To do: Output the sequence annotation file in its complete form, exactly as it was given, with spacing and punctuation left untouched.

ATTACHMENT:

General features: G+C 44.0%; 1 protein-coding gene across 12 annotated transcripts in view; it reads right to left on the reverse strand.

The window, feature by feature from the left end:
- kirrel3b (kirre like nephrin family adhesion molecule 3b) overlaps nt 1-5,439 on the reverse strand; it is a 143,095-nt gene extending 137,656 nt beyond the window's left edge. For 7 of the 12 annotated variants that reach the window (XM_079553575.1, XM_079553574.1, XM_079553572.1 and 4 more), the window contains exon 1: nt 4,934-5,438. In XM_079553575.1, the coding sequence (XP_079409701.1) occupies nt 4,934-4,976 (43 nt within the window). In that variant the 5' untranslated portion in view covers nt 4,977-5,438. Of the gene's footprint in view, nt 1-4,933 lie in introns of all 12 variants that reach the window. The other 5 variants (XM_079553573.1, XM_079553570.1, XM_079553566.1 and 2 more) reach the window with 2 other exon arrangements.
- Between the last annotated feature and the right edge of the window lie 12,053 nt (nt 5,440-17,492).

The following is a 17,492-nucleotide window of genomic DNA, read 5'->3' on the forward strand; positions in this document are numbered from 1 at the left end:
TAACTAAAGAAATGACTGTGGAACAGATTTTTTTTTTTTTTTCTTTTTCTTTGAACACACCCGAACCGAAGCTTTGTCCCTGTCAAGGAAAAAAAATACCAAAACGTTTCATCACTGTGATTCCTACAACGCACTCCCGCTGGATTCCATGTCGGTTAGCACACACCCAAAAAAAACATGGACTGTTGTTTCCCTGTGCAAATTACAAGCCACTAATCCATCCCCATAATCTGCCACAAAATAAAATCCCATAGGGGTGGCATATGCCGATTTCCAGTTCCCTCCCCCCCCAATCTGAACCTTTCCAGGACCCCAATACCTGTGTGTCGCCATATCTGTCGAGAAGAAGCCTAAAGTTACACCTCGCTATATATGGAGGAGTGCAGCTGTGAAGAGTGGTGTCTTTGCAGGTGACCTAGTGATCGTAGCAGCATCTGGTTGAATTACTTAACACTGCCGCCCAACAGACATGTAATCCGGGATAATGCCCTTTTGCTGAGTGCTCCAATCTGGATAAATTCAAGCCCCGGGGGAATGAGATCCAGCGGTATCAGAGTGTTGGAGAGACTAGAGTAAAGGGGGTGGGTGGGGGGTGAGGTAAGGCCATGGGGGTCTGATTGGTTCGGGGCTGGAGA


General features: G+C 44.0%; 1 protein-coding gene across 12 annotated transcripts in view; it reads right to left on the reverse strand.

The window, feature by feature from the left end:
- kirrel3b (kirre like nephrin family adhesion molecule 3b) overlaps nt 1-5,439 on the reverse strand; it is a 143,095-nt gene extending 137,656 nt beyond the window's left edge. For 7 of the 12 annotated variants that reach the window (XM_079553575.1, XM_079553574.1, XM_079553572.1 and 4 more), the window contains exon 1: nt 4,934-5,438. In XM_079553575.1, the coding sequence (XP_079409701.1) occupies nt 4,934-4,976 (43 nt within the window). In that variant the 5' untranslated portion in view covers nt 4,977-5,438. Of the gene's footprint in view, nt 1-4,933 lie in introns of all 12 variants that reach the window. The other 5 variants (XM_079553573.1, XM_079553570.1, XM_079553566.1 and 2 more) reach the window with 2 other exon arrangements.
- Between the last annotated feature and the right edge of the window lie 12,053 nt (nt 5,440-17,492).

The following is a 17,492-nucleotide window of genomic DNA, read 5'->3' on the forward strand; positions in this document are numbered from 1 at the left end:
TAACTAAAGAAATGACTGTGGAACAGATTTTTTTTTTTTTTTCTTTTTCTTTGAACACACCCGAACCGAAGCTTTGTCCCTGTCAAGGAAAAAAAATACCAAAACGTTTCATCACTGTGATTCCTACAACGCACTCCCGCTGGATTCCATGTCGGTTAGCACACACCCAAAAAAAACATGGACTGTTGTTTCCCTGTGCAAATTACAAGCCACTAATCCATCCCCATAATCTGCCACAAAATAAAATCCCATAGGGGTGGCATATGCCGATTTCCAGTTCCCTCCCCCCCCAATCTGAACCTTTCCAGGACCCCAATACCTGTGTGTCGCCATATCTGTCGAGAAGAAGCCTAAAGTTACACCTCGCTATATATGGAGGAGTGCAGCTGTGAAGAGTGGTGTCTTTGCAGGTGACCTAGTGATCGTAGCAGCATCTGGTTGAATTACTTAACACTGCCGCCCAACAGACATGTAATCCGGGATAATGCCCTTTTGCTGAGTGCTCCAATCTGGATAAATTCAAGCCCCGGGGGAATGAGATCCAGCGGTATCAGAGTGTTGGAGAGACTAGAGTAAAGGGGGTGGGTGGGGGGTGAGGTAAGGCCATGGGGGTCTGATTGGTTCGGGGCTGGAGA